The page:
One strange thing is that because of her public nature, everyone knows more about the status of her relationship than this book actually reveals by the end.

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Saturday, October 21, 2017

My Man Jeeves by P.G. Wodehouse

My Man Jeeves (Jeeves, #1)My Man Jeeves by P.G. Wodehouse
My rating: 3 of 5 stars

Cute and funny. Really a love letter to Jeeves. This is like a melon ball shot on top of my reading binge.

Most of it takes place in New York City, but it has this fun mocking quote about Long Island which is still mostly true 100 years later: "The days down on Long Island have forty-eight hours in them; you can't get to sleep at night because of the bellowing of the crickets; and you have to walk two miles for a drink and six for an evening paper. I thanked Rocky for his kind hospitality, and caught the only train they have down in those parts. It landed me in New York about dinner-time."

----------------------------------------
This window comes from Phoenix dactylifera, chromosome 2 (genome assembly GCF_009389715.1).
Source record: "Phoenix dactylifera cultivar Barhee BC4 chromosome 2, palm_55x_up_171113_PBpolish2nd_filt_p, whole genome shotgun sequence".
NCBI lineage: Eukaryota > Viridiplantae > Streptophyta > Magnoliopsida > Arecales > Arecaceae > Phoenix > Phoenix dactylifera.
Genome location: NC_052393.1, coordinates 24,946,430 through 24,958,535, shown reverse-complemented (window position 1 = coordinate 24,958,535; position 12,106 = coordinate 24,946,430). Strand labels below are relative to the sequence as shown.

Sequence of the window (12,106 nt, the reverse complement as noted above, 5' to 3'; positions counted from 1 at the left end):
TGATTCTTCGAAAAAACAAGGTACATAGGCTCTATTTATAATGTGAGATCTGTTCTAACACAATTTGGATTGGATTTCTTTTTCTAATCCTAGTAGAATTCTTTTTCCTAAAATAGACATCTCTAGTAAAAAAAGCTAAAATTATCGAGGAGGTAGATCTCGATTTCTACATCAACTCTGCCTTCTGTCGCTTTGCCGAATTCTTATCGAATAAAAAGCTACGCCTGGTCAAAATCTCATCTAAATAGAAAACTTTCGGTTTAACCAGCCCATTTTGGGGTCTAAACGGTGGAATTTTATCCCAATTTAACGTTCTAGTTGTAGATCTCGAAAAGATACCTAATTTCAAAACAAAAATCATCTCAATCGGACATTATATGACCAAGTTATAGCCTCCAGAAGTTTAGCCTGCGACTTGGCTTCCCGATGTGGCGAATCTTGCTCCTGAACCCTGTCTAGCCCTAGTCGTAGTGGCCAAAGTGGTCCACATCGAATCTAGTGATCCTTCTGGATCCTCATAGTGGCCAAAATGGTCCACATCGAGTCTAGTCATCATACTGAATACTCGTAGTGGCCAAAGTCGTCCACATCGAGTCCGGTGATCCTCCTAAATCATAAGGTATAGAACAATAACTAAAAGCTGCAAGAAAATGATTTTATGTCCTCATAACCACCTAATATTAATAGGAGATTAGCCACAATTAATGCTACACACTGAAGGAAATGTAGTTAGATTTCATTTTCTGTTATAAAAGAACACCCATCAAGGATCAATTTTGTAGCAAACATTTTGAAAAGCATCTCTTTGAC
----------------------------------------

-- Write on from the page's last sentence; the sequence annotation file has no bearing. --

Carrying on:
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Friday, October 20, 2017

The I Ching or Book of Changes by Anonymous

The I Ching or Book of ChangesThe I Ching or Book of Changes by Anonymous

This is the strangest book yet. It’s an ancient choose your own adventure prophesy book. The prophesy are written in the form of indecipherable aphorisms. Perhaps a lot is lost in translation.

“If you abandon jaws of it all and good fortune will prevail...”

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The Subtle Art of Not Giving a F*ck by Mark Manson

The Subtle Art of Not Giving a F*ck: A Counterintuitive Approach to Living a Good LifeThe Subtle Art of Not Giving a F*ck: A Counterintuitive Approach to Living a Good Life by Mark Manson
My rating: 3 of 5 stars

Lots of great points, but I don’t think it makes a well-unified thesis. Care only about the important things, and not about the things that aren’t important.

Okay, I’m with you so far. But how do we determine what’s important?

Well, we’re going to die and only the conceptual self will survive.